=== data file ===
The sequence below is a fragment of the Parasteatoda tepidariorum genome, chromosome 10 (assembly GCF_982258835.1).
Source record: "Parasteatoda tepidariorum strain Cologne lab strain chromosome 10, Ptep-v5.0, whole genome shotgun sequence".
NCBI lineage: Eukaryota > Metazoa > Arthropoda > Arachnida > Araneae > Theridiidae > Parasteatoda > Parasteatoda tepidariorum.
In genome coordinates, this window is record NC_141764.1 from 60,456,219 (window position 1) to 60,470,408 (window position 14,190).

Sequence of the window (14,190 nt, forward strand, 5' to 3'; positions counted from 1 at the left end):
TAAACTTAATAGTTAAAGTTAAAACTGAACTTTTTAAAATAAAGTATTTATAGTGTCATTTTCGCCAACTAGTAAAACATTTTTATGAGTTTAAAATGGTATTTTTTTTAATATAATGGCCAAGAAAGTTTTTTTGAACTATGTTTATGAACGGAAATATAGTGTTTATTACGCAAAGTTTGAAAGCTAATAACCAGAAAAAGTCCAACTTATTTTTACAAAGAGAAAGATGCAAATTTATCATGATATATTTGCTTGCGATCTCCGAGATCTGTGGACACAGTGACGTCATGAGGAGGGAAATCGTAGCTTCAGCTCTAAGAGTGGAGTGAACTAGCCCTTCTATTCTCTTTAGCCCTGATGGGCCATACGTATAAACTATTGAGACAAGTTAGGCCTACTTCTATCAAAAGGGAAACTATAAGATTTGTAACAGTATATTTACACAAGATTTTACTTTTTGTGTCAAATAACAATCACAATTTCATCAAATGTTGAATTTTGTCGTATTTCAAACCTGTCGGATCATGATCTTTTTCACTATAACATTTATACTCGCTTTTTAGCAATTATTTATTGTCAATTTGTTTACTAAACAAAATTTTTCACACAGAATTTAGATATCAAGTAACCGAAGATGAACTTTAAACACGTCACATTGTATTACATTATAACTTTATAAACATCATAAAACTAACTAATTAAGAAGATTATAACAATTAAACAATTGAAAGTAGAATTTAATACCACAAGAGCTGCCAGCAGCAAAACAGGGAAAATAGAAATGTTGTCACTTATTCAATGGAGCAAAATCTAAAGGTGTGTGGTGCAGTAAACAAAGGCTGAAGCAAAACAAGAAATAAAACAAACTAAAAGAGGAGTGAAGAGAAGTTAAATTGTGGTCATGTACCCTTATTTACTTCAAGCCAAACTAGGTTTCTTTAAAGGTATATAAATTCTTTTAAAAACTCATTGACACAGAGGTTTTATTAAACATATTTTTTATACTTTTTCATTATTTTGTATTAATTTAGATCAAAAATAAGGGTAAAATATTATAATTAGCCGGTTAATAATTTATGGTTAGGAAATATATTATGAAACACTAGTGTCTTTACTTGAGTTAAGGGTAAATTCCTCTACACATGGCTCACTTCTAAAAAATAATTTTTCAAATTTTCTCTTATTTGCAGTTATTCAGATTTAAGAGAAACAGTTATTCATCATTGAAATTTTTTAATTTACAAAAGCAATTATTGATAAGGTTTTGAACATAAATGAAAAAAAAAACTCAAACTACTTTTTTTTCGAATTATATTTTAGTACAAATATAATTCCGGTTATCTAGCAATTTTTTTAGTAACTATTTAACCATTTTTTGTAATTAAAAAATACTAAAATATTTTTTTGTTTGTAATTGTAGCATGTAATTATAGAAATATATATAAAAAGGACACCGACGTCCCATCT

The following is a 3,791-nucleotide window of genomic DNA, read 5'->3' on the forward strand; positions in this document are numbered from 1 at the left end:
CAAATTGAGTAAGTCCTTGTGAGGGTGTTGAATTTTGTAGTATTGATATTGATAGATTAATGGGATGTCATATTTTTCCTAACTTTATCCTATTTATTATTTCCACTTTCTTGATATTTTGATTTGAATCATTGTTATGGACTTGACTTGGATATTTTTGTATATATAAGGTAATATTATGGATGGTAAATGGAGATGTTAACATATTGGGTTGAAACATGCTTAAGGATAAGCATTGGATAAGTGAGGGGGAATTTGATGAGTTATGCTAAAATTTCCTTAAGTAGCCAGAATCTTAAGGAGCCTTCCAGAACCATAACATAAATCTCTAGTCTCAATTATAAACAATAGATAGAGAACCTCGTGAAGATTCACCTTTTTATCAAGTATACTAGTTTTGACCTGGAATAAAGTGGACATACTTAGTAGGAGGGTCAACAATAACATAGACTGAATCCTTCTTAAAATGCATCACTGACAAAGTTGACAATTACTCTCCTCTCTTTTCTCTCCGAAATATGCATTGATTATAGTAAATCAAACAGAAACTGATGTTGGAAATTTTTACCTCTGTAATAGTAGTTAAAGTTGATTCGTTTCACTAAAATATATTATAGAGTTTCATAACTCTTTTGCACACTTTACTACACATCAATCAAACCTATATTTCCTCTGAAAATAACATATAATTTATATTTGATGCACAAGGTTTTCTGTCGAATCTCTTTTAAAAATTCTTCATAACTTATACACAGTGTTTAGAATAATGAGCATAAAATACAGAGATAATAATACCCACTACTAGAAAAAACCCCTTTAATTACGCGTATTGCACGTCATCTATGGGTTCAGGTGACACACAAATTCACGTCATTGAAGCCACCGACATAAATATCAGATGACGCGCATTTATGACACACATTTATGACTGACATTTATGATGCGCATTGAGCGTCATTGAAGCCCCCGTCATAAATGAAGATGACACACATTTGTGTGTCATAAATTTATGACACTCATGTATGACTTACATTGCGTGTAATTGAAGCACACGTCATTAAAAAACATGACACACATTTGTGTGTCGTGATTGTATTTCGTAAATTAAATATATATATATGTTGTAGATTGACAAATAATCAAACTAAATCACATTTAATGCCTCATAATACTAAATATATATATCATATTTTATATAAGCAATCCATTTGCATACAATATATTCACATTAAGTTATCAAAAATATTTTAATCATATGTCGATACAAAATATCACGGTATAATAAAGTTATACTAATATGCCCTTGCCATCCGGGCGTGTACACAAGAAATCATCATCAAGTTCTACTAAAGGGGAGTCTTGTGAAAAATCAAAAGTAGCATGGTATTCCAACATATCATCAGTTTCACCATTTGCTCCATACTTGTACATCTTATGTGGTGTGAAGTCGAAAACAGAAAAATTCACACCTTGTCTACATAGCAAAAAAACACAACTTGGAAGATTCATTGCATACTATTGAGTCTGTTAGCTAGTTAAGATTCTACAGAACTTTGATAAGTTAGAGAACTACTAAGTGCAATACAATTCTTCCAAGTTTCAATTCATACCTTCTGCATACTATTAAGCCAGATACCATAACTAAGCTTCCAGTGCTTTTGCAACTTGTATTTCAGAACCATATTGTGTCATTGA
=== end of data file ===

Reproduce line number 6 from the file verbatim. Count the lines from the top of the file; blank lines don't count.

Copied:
TAAACTTAATAGTTAAAGTTAAAACTGAACTTTTTAAAATAAAGTATTTATAGTGTCATTTTCGCCAACTAGTAAAACATTTTTATGAGTTTAAAATGGTATTTTTTTTAATATAATGGCCAAGAAAGTTTTTTTGAACTATGTTTATGAACGGAAATATAGTGTTTATTACGCAAAGTTTGAAAGCTAATAACCAGAAAAAGTCCAACTTATTTTTACAAAGAGAAAGATGCAAATTTATCATGATATATTTGCTTGCGATCTCCGAGATCTGTGGACACAGTGACGTCATGAGGAGGGAAATCGTAGCTTCAGCTCTAAGAGTGGAGTGAACTAGCCCTTCTATTCTCTTTAGCCCTGATGGGCCATACGTATAAACTATTGAGACAAGTTAGGCCTACTTCTATCAAAAGGGAAACTATAAGATTTGTAACAGTATATTTACACAAGATTTTACTTTTTGTGTCAAATAACAATCACAATTTCATCAAATGTTGAATTTTGTCGTATTTCAAACCTGTCGGATCATGATCTTTTTCACTATAACATTTATACTCGCTTTTTAGCAATTATTTATTGTCAATTTGTTTACTAAACAAAATTTTTCACACAGAATTTAGATATCAAGTAACCGAAGATGAACTTTAAACACGTCACATTGTATTACATTATAACTTTATAAACATCATAAAACTAACTAATTAAGAAGATTATAACAATTAAACAATTGAAAGTAGAATTTAATACCACAAGAGCTGCCAGCAGCAAAACAGGGAAAATAGAAATGTTGTCACTTATTCAATGGAGCAAAATCTAAAGGTGTGTGGTGCAGTAAACAAAGGCTGAAGCAAAACAAGAAATAAAACAAACTAAAAGAGGAGTGAAGAGAAGTTAAATTGTGGTCATGTACCCTTATTTACTTCAAGCCAAACTAGGTTTCTTTAAAGGTATATAAATTCTTTTAAAAACTCATTGACACAGAGGTTTTATTAAACATATTTTTTATACTTTTTCATTATTTTGTATTAATTTAGATCAAAAATAAGGGTAAAATATTATAATTAGCCGGTTAATAATTTATGGTTAGGAAATATATTATGAAACACTAGTGTCTTTACTTGAGTTAAGGGTAAATTCCTCTACACATGGCTCACTTCTAAAAAATAATTTTTCAAATTTTCTCTTATTTGCAGTTATTCAGATTTAAGAGAAACAGTTATTCATCATTGAAATTTTTTAATTTACAAAAGCAATTATTGATAAGGTTTTGAACATAAATGAAAAAAAAAACTCAAACTACTTTTTTTTCGAATTATATTTTAGTACAAATATAATTCCGGTTATCTAGCAATTTTTTTAGTAACTATTTAACCATTTTTTGTAATTAAAAAATACTAAAATATTTTTTTGTTTGTAATTGTAGCATGTAATTATAGAAATATATATAAAAAGGACACCGACGTCCCATCT